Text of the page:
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Food and Drug Administration

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For a growing number of Californians living near the border, Mexico offers what the United States does not: Reliable health care at an affordable price.
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Liz Szabo's USA Today story -- Doctor accused of selling false hope to families -- is one of the best medical investigations I have read. Here are a few lessons from the piece.

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Some years ago, I began hearing from my sources that I should investigate the generic drug industry. A generic drug boom was underway and it had led to a gold-rush mentality, they said. There seemed no good way into this nebulous topic, and no way to assess the actual quality of U.S. generic drugs.

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One billion dollars a year could be saved a year if Medicare adopted the VA's prescribing habits, according to a recent paper in the Annals of Internal Medicine.

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Are those eggs in your breakfast omelette safe to eat? 2011 National Health Journalism Fellow Jeff Kelly Lowenstein looks at the problems that led to the biggest egg recall in history.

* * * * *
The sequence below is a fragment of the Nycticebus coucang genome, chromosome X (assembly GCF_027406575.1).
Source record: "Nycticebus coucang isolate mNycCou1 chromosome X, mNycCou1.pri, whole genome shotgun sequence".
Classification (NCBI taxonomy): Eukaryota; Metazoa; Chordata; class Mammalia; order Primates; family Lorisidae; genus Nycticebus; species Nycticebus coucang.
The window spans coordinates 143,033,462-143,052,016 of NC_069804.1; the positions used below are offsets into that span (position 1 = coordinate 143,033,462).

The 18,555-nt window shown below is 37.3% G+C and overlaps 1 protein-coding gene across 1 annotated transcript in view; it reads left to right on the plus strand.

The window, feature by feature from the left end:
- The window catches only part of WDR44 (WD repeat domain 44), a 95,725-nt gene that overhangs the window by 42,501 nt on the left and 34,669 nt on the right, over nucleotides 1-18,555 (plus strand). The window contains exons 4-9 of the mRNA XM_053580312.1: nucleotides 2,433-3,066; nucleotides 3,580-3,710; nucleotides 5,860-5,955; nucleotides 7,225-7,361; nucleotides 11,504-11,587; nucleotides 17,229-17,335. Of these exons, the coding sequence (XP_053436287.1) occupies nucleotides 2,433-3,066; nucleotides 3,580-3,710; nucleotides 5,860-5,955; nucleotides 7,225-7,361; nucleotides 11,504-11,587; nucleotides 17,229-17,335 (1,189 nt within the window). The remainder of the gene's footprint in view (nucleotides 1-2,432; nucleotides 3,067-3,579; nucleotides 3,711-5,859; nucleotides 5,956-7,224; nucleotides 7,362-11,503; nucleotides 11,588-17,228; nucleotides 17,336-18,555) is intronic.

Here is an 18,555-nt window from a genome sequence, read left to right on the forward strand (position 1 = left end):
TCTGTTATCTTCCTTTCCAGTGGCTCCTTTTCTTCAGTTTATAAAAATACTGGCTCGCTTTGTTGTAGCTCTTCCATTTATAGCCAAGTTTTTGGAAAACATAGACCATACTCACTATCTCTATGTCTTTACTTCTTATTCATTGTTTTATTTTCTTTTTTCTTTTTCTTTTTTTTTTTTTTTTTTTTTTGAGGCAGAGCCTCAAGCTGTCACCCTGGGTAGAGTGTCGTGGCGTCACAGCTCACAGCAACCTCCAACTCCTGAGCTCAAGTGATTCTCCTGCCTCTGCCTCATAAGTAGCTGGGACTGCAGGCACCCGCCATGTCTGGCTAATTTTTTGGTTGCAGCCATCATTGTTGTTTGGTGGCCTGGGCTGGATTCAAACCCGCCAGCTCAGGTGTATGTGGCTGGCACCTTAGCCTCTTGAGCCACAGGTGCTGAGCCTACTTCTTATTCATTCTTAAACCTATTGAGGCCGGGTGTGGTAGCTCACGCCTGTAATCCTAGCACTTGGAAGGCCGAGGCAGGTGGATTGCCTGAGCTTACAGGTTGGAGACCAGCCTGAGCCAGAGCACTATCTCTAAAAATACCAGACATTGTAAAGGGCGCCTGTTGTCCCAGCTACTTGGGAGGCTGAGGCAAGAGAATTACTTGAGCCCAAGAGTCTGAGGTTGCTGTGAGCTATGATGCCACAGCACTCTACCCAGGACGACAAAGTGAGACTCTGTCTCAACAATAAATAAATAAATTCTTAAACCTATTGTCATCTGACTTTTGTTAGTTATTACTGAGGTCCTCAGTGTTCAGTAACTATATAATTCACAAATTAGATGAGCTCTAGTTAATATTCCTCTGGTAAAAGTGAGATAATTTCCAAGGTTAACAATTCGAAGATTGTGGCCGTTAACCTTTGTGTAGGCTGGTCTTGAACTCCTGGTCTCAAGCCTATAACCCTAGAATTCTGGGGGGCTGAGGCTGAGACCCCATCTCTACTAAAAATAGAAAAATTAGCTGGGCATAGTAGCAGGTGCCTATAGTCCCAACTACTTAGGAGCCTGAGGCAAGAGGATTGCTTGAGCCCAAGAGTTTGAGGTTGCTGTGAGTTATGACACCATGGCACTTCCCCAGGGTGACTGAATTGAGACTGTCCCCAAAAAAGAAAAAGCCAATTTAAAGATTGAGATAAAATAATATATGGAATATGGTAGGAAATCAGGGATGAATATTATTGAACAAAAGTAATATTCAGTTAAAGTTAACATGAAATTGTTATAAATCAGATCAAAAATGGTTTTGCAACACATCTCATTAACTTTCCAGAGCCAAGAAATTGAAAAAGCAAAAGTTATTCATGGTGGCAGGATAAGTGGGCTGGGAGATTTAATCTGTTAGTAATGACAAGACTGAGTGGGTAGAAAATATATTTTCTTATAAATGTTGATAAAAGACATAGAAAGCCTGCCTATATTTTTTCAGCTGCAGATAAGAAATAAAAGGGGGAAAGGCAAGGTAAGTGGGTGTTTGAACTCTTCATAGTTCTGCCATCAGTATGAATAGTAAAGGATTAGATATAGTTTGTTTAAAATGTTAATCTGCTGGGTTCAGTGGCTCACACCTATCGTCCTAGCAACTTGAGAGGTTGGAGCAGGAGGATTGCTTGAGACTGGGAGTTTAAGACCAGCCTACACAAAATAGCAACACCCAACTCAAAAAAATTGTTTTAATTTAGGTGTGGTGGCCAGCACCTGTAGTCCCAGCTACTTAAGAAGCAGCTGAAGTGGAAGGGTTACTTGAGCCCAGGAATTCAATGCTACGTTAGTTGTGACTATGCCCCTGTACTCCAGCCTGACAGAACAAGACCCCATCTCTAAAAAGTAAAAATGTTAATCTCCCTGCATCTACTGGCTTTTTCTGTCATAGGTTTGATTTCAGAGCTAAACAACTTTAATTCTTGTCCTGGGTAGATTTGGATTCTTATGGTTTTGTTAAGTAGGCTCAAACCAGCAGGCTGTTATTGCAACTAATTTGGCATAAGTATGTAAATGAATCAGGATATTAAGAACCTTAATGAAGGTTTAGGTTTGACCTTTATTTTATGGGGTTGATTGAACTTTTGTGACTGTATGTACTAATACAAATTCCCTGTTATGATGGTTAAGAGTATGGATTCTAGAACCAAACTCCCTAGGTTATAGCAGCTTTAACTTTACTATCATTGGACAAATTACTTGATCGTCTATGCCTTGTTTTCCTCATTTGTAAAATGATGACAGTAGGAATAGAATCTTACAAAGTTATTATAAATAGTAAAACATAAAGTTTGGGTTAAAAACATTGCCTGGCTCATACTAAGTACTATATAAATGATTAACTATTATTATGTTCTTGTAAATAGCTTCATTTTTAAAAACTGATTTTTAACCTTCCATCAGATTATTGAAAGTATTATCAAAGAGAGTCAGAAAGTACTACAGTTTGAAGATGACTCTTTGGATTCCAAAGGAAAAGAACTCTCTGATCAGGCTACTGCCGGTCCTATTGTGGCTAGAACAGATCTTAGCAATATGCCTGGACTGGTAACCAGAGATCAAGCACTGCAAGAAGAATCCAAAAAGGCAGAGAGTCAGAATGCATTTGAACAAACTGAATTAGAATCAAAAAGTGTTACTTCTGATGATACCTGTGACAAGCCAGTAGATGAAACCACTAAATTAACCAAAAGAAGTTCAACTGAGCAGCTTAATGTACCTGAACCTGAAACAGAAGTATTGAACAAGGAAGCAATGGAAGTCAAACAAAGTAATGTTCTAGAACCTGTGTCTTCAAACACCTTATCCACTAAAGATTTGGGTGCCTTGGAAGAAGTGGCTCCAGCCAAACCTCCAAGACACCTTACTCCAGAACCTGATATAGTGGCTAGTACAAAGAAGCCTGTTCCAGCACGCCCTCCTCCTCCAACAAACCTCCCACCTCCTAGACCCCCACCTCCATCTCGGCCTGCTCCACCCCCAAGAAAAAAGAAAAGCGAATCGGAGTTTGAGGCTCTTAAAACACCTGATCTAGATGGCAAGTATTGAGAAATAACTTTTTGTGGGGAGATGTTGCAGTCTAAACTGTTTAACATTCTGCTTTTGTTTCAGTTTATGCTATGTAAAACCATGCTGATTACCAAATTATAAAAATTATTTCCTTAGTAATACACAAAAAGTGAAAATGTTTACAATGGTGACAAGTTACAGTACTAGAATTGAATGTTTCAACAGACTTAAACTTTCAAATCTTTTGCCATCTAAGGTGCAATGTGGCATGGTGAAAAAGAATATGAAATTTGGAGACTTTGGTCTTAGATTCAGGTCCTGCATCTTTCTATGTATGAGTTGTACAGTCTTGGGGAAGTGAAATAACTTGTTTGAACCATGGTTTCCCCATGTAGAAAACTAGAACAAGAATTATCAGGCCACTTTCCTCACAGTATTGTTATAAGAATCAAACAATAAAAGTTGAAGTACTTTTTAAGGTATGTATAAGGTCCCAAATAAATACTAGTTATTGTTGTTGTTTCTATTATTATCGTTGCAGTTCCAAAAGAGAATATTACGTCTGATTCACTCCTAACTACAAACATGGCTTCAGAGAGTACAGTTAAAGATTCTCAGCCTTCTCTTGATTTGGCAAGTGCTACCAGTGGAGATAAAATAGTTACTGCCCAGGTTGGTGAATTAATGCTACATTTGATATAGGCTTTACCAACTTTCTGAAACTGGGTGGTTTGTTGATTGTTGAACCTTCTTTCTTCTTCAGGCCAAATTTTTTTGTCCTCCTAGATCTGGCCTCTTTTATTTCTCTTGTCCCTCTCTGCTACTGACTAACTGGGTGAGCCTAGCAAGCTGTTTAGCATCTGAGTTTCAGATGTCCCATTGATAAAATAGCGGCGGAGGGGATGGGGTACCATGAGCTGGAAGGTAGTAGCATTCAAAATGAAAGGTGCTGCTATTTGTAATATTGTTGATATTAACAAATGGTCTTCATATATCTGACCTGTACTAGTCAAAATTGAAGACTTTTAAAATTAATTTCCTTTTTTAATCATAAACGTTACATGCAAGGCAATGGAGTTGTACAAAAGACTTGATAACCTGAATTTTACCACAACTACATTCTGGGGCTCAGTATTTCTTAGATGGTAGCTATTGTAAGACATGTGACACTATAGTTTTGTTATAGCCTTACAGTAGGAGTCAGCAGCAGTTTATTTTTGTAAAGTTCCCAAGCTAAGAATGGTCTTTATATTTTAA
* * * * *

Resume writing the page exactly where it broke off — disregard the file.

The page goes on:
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Dear Consumers: A disturbing trend has come to our attention. You, the people, are thinking more about health, and you’re starting to do something about it. This cannot continue.

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When the FDA says that a drug is approved to treat nearly 20 different diseases, you can assume the agency is right and that a true wonder drug is working miracles in the marketplace or examine the evidence.

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FDA advisory committee members berated the low numbers of fish used in salmon studies, the inclusion of irrelevant fish in studies which “diluted out the power of the study,” and the generally bad science.

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A new strategy to cripple Obamacare, a legal loss for contraception critics, EPA to review fire retardant toxicity and more from our Daily Briefing.

Picture of Nathanael Johnson

Conflicts of interest in genetic counseling, the U.S. Preventive Services Task Force, TV dangers and more from our Daily Briefing.

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Announcements

“Racism in medicine is a national emergency.” That’s how journalist Nicholas St. Fleur characterized the crisis facing American health care this spring, as his team at STAT embarked on “Color Code,” an eight-episode series exploring medical mistrust in communities of color across the country. In this webinar, we’ll take inspiration from their work to discuss strategies and examples for telling stories about inequities, disparities and racism in health care systems. Sign-up here!

The USC Center for Health Journalism at the Annenberg School for Communication and Journalism is seeking two Engagement Editors to serve as thought leaders in one of the most innovative and rewarding arenas in journalism today – “engaged reporting” that puts the community at the center of the reporting process. Learn more about the positions and apply to join our team.

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